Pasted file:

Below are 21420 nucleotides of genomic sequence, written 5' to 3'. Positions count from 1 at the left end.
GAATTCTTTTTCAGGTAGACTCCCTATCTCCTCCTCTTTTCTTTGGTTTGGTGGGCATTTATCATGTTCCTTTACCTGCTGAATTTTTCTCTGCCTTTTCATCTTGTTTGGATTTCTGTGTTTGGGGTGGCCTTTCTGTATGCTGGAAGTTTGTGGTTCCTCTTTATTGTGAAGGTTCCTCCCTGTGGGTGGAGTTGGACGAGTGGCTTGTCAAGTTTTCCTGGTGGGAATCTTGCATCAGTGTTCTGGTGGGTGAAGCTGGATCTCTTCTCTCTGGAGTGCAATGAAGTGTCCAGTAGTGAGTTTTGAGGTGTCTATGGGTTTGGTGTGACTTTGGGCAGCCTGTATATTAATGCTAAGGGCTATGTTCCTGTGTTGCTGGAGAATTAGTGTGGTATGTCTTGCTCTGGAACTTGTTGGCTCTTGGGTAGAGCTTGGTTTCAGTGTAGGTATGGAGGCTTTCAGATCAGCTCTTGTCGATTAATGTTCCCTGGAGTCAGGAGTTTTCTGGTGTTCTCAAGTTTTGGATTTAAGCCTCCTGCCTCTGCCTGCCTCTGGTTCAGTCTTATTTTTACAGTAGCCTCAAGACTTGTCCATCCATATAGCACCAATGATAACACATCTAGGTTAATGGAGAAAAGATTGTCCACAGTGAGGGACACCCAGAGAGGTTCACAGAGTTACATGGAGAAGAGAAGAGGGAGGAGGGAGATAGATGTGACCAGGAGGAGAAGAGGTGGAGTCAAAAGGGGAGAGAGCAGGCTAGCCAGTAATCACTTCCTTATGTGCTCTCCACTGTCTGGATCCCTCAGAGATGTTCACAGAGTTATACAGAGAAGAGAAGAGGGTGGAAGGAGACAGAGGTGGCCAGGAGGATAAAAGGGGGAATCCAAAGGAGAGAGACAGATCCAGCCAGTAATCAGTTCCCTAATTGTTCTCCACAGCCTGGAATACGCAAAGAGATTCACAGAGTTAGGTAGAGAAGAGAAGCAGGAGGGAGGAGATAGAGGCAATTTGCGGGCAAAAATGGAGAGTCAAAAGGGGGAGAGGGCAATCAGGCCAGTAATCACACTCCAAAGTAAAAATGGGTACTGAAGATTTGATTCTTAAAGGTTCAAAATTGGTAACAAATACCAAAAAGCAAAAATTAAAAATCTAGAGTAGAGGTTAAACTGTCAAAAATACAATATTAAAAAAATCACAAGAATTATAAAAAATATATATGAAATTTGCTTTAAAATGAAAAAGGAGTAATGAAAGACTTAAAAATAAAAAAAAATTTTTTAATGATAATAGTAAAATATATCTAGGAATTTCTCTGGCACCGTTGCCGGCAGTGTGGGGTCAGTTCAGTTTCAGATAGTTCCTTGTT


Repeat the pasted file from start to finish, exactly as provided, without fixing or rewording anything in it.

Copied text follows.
Below are 21420 nucleotides of genomic sequence, written 5' to 3'. Positions count from 1 at the left end.
GAATTCTTTTTCAGGTAGACTCCCTATCTCCTCCTCTTTTCTTTGGTTTGGTGGGCATTTATCATGTTCCTTTACCTGCTGAATTTTTCTCTGCCTTTTCATCTTGTTTGGATTTCTGTGTTTGGGGTGGCCTTTCTGTATGCTGGAAGTTTGTGGTTCCTCTTTATTGTGAAGGTTCCTCCCTGTGGGTGGAGTTGGACGAGTGGCTTGTCAAGTTTTCCTGGTGGGAATCTTGCATCAGTGTTCTGGTGGGTGAAGCTGGATCTCTTCTCTCTGGAGTGCAATGAAGTGTCCAGTAGTGAGTTTTGAGGTGTCTATGGGTTTGGTGTGACTTTGGGCAGCCTGTATATTAATGCTAAGGGCTATGTTCCTGTGTTGCTGGAGAATTAGTGTGGTATGTCTTGCTCTGGAACTTGTTGGCTCTTGGGTAGAGCTTGGTTTCAGTGTAGGTATGGAGGCTTTCAGATCAGCTCTTGTCGATTAATGTTCCCTGGAGTCAGGAGTTTTCTGGTGTTCTCAAGTTTTGGATTTAAGCCTCCTGCCTCTGCCTGCCTCTGGTTCAGTCTTATTTTTACAGTAGCCTCAAGACTTGTCCATCCATATAGCACCAATGATAACACATCTAGGTTAATGGAGAAAAGATTGTCCACAGTGAGGGACACCCAGAGAGGTTCACAGAGTTACATGGAGAAGAGAAGAGGGAGGAGGGAGATAGATGTGACCAGGAGGAGAAGAGGTGGAGTCAAAAGGGGAGAGAGCAGGCTAGCCAGTAATCACTTCCTTATGTGCTCTCCACTGTCTGGATCCCTCAGAGATGTTCACAGAGTTATACAGAGAAGAGAAGAGGGTGGAAGGAGACAGAGGTGGCCAGGAGGATAAAAGGGGGAATCCAAAGGAGAGAGACAGATCCAGCCAGTAATCAGTTCCCTAATTGTTCTCCACAGCCTGGAATACGCAAAGAGATTCACAGAGTTAGGTAGAGAAGAGAAGCAGGAGGGAGGAGATAGAGGCAATTTGCGGGCAAAAATGGAGAGTCAAAAGGGGGAGAGGGCAATCAGGCCAGTAATCACACTCCAAAGTAAAAATGGGTACTGAAGATTTGATTCTTAAAGGTTCAAAATTGGTAACAAATACCAAAAAGCAAAAATTAAAAATCTAGAGTAGAGGTTAAACTGTCAAAAATACAATATTAAAAAAATCACAAGAATTATAAAAAATATATATGAAATTTGCTTTAAAATGAAAAAGGAGTAATGAAAGACTTAAAAATAAAAAAAAATTTTTTAATGATAATAGTAAAATATATCTAGGAATTTCTCTGGCACCGTTGCCGGCAGTGTGGGGTCAGTTCAGTTTCAGATAGTTCCTTGTT